THE traders, architects and engineers behind Queensgate Market have gathered to celebrate its 40th anniversary.
Hailed by some as an eyesore but seen as an architectural wonder by others, the building saw the unveiling of a plaque by the Mayor of Kirklees, Julie Stewart-Turner yesterday.
Demolition of the old Market Hall began in 1967, a year before the construction of its replacement, which opened on April 6, 1970.
One of the first traders at the new building was John Fowler, who ran a hardware store and in 1973 became president of the market hall tenants association.
He said: “We negotiated with the council over the day-to-day running of the market and there were lots of social events.
“In those days we were very much a community. Most had come from the old market and we all knew each other, it was like moving to a new home.
“There’s no denying it was such a different building.”
Bennie Dyson, 84, of Netherton ran his biscuits and sweet store for four years in the old market and 16 in the new.
He said: “There were a fair few problems in the early days. The windows didn’t open and we went through a phase when there was scaffolding all over the place.
“It is nicer now but naturally there probably aren’t as many people here now as then.”
The market has enjoyed new signage, celebratory banners and a photographic exhibition in time for the party thanks to A1 Signs and banners of Lockwood.
Personal opinion aside, there is no denying that architecturally the creation was something of a modern wonder, utilising saddle-shaped “hyperbolic parabloid” shells, each costing £3,959.15.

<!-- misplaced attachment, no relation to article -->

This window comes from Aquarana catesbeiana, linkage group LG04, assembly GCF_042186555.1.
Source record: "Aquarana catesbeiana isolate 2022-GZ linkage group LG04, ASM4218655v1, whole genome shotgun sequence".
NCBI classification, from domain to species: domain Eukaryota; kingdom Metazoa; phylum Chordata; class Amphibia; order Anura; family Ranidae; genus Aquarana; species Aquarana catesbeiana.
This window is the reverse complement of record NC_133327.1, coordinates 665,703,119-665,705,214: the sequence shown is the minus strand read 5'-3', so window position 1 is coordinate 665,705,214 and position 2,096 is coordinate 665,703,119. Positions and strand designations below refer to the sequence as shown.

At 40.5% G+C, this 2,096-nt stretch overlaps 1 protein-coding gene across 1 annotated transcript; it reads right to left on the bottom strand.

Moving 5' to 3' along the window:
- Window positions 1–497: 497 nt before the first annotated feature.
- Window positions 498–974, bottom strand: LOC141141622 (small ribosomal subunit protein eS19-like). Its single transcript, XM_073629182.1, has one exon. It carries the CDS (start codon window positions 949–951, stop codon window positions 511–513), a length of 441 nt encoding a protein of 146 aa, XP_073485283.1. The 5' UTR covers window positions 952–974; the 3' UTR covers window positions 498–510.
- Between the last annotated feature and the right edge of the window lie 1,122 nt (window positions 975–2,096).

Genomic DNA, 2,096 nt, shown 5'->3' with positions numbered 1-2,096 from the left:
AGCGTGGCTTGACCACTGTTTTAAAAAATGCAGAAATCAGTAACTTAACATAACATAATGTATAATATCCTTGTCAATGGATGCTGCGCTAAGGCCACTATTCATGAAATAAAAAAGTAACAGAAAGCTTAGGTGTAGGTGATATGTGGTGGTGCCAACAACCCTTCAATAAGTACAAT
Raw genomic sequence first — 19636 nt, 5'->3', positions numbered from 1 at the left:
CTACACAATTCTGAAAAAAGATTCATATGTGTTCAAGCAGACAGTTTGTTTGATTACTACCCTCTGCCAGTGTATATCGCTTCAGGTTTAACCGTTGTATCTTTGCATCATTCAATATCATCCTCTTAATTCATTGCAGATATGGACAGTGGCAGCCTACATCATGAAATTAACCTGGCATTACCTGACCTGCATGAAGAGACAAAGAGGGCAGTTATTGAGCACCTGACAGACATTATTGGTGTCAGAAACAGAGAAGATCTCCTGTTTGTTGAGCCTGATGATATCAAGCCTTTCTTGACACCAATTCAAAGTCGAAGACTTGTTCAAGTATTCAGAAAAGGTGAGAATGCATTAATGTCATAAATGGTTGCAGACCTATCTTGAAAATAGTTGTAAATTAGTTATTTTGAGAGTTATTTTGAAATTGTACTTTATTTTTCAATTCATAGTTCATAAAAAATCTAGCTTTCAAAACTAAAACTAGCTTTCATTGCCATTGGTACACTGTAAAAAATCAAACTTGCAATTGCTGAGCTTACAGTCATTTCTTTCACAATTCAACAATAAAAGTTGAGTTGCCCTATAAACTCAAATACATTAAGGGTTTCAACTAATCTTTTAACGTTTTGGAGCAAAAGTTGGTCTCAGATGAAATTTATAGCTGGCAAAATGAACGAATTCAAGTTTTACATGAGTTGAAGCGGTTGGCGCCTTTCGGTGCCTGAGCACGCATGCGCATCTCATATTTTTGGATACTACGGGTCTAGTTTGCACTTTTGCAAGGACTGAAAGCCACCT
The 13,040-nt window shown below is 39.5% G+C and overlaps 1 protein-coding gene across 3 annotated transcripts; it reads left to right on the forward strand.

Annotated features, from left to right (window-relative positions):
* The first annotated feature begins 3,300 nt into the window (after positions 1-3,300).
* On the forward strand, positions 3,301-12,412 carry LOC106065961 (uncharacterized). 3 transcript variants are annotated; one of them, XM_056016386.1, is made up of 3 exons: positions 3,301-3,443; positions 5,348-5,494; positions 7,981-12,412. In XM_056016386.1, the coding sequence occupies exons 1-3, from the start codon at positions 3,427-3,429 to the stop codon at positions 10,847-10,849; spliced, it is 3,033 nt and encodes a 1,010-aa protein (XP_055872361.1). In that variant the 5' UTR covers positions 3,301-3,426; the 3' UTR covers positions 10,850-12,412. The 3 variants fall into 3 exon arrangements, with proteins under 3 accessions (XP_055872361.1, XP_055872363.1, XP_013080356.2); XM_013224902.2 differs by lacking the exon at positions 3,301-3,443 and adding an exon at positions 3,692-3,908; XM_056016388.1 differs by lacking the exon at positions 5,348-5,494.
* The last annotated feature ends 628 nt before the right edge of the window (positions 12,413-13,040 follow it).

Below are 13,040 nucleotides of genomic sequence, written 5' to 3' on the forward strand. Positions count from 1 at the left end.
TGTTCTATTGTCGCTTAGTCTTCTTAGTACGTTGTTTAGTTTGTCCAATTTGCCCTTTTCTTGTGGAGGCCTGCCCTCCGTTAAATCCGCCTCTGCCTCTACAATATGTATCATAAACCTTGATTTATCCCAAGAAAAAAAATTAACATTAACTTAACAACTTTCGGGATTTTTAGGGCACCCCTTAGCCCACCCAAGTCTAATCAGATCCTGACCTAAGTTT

Their creation defeated the problem of uneven loads such as snow, which could be catastrophic for similar 60s designs.
The groundbreaking shells have been feted by the Twentieth Century Society and as recently as 2007 the concrete was declared to be in as good a state today as it was in its first year.
In an exhibition of photographs accompanying the 40th birthday celebrations, assistant engineer Dave Turnbull can be seen on the roof taking a measurement.
Speaking yesterday he said: “Nobody had ever done anything like it before.
“We had only seen the like of it in books and here it was, people were being confronted with it in Huddersfield which was not known as a place for breaking new technology, it was just so new.
“Towers were constructed next to the shells as you had to get them in line and level; there was so little tolerance – if you got it wrong the glazing would not fit.”
One aspect of the preparations which could have benefited from more attention were the plans for a 260-seat restaurant.
The prospective tenant backed out when it was realised quite late in the day that as the building would not be opening in the evening it was not the greatest business proposition.
It has since been used by the university and council.
John Grigg was a project architect who took over the later phases in the market’s construction.
He said: “This is so much of its time, it is unique. It is the only design of its kind not just in the UK but the world and looking at it now I think it’s weathered better inside than out.
“The old market was wonderful and naturally people were attached to it, but the artwork and murals that were featured on the redesigned market would not look out of place on a new building today.”